The University of Arkansas and Springdale-based diagnostics testing manufacturer NOWDiagnostics Inc. announced Wednesday (June 16) a partnership to study the prevalence of SARS-CoV-2 virus antibodies among UA students, faculty and staff. SARS-CoV-2, or severe acute respiratory syndrome coronavirus 2, is the virus that causes COVID-19.
NOWDiagnostics has developed a finger-stick antibody test that uses a blood sample to detect the presence of COVID antibodies in 15 minutes. The company’s self-contained ADEXUSDx COVID-19 antibody test, developed and produced in Arkansas, will be used for the study. The goal is to test each enrollee three times over four months. Recruitment for the study began March 17.
According to NOWDiagnostics, testing has already started and is tentatively set to end in July. However, investigators are preparing to expand the study to research the prevalence of COVID in children.
The existing study is designed to estimate the seropositive prevalence of SARS-CoV-2 antibodies in UA students, faculty and staff and evaluate whether the prevalence of the antibodies in the UA population significantly changes over time, according to a news release. The information is expected to be used to inform policymakers’ decisions affecting the health and welfare of all Arkansans and assist state leaders responsible for reopening Arkansas’ businesses and schools, the release said.
Dr. Donald Catanzaro, a research assistant professor in the Department of Biological Sciences, is the study’s principal investigator. Chemical engineering associate professor Shannon Servoss, a former member of the ADEXUSDx COVID-19 antibody test development team at NOWDiagnostics, is the co-principal investigator, along with Shengfan Zhang, associate professor of industrial engineering.
“This study simultaneously accomplishes an in-depth study of how prevalent COVID-19 is among our campus community of students, staff and faculty which gives us information on the effectiveness of our pandemic public health policy,” Catanzaro said. “Secondly, it assists NOWDiagnostics in understanding the performance of their innovative antibody test, and very importantly, this study gives our talented team of undergraduate researchers experience in clinical research — it really is a triple win.”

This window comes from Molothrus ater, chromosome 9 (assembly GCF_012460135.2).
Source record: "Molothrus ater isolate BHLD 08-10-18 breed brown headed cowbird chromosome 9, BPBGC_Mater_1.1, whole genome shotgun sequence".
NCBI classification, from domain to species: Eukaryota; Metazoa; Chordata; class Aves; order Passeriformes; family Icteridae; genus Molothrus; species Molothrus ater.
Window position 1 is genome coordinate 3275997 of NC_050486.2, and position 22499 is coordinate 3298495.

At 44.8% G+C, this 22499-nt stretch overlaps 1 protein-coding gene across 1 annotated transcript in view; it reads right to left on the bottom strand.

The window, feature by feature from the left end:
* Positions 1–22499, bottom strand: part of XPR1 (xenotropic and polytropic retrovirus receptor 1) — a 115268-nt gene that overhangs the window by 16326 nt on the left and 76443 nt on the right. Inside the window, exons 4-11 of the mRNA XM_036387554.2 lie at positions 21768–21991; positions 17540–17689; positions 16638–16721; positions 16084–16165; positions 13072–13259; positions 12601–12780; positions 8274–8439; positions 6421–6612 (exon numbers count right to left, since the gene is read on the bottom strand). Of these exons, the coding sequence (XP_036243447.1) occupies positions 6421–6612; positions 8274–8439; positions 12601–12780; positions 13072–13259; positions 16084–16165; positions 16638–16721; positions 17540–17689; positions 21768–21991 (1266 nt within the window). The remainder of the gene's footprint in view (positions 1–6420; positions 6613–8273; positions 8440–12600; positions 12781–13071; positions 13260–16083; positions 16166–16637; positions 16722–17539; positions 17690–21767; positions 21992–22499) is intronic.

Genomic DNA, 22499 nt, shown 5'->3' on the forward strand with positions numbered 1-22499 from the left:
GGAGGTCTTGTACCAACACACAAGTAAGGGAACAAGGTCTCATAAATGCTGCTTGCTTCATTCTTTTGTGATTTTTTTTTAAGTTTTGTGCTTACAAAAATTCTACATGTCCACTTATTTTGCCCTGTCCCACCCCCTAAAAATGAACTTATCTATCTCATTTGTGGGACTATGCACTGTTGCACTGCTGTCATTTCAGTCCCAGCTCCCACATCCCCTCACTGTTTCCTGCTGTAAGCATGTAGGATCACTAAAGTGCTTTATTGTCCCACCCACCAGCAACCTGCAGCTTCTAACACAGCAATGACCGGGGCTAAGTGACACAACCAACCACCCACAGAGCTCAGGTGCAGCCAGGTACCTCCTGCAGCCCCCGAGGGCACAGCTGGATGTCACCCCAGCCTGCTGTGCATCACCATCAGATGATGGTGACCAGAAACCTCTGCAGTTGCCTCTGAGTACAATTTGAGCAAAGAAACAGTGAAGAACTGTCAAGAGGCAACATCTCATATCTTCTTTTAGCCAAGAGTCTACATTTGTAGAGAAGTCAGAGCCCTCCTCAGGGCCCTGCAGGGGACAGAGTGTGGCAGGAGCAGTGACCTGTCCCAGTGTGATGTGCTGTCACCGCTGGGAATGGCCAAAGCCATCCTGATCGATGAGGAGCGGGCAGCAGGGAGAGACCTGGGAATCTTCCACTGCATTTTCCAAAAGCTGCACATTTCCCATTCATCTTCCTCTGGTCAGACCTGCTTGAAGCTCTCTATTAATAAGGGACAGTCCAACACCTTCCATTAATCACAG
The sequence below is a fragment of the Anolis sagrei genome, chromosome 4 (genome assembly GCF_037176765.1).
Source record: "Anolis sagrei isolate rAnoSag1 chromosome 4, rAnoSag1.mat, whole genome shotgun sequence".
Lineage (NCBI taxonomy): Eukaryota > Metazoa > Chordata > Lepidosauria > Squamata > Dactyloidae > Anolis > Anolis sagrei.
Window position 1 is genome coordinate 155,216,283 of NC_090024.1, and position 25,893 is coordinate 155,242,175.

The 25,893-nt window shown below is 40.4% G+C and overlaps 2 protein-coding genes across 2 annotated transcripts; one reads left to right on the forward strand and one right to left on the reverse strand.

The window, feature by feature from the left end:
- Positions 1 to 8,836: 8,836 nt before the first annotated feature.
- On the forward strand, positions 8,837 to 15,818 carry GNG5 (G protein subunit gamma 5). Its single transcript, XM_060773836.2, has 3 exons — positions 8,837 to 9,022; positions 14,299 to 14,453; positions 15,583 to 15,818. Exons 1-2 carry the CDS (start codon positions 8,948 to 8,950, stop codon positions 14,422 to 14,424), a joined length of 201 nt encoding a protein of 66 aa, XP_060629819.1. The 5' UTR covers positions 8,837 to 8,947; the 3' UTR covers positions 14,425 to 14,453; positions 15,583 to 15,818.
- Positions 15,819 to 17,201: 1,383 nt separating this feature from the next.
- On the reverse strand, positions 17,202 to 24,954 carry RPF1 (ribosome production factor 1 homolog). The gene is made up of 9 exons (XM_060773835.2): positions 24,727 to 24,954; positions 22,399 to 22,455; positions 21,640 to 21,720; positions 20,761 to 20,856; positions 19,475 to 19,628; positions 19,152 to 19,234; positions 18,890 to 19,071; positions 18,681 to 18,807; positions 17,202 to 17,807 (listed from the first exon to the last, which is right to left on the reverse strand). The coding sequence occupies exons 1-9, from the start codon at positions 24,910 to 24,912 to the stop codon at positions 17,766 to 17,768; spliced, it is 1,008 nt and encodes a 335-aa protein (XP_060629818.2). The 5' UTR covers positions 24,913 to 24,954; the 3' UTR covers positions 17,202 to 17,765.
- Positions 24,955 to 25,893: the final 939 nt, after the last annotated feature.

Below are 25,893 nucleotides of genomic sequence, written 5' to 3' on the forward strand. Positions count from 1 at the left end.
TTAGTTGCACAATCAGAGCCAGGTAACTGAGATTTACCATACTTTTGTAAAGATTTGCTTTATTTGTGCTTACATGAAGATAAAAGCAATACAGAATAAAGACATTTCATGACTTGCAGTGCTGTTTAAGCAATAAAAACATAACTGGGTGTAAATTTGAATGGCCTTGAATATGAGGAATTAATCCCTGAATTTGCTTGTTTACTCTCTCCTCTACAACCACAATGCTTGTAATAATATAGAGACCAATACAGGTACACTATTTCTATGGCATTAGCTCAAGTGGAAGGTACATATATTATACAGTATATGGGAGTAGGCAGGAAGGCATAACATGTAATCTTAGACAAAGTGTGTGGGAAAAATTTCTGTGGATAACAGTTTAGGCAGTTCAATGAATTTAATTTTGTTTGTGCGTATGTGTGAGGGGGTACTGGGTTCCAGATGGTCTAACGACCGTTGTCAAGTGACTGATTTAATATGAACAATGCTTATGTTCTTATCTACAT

Antibody testing has played an important role in identifying convalescent plasma donors who can provide therapy for those most affected by COVID, according to the release. The testing also provides understanding for immunity following infection and possible therapy and vaccination for the community, healthcare providers, businesses and governments.
In May, NOWDiagnostics announced the receipt of Emergency Use Authorization from the Food and Drug Administration for the ADEXUSDx COVID-19 test’s use in moderate complex settings and at the point of care. In August 2020, the Biomedical Advanced Research and Development Authority, part of the Office of the Assistant Secretary for Preparedness and Response at the U.S. Department of Health and Human Services, provided money and technical support under contract to NOWDiagnostics for the development of the antibody test. Trials for over-the-counter use are ongoing.
“The efforts of the University of Arkansas researchers and the team at NOWDiagnostics serve as an excellent example of a public-private collaboration that is built on a longstanding relationship,” said Dr. Bob Beitle, professor of chemical engineering and associate vice chancellor for research and innovation. “U of A faculty are encouraged to seek out these connections — especially with Arkansas-based companies — to elevate the entire community.”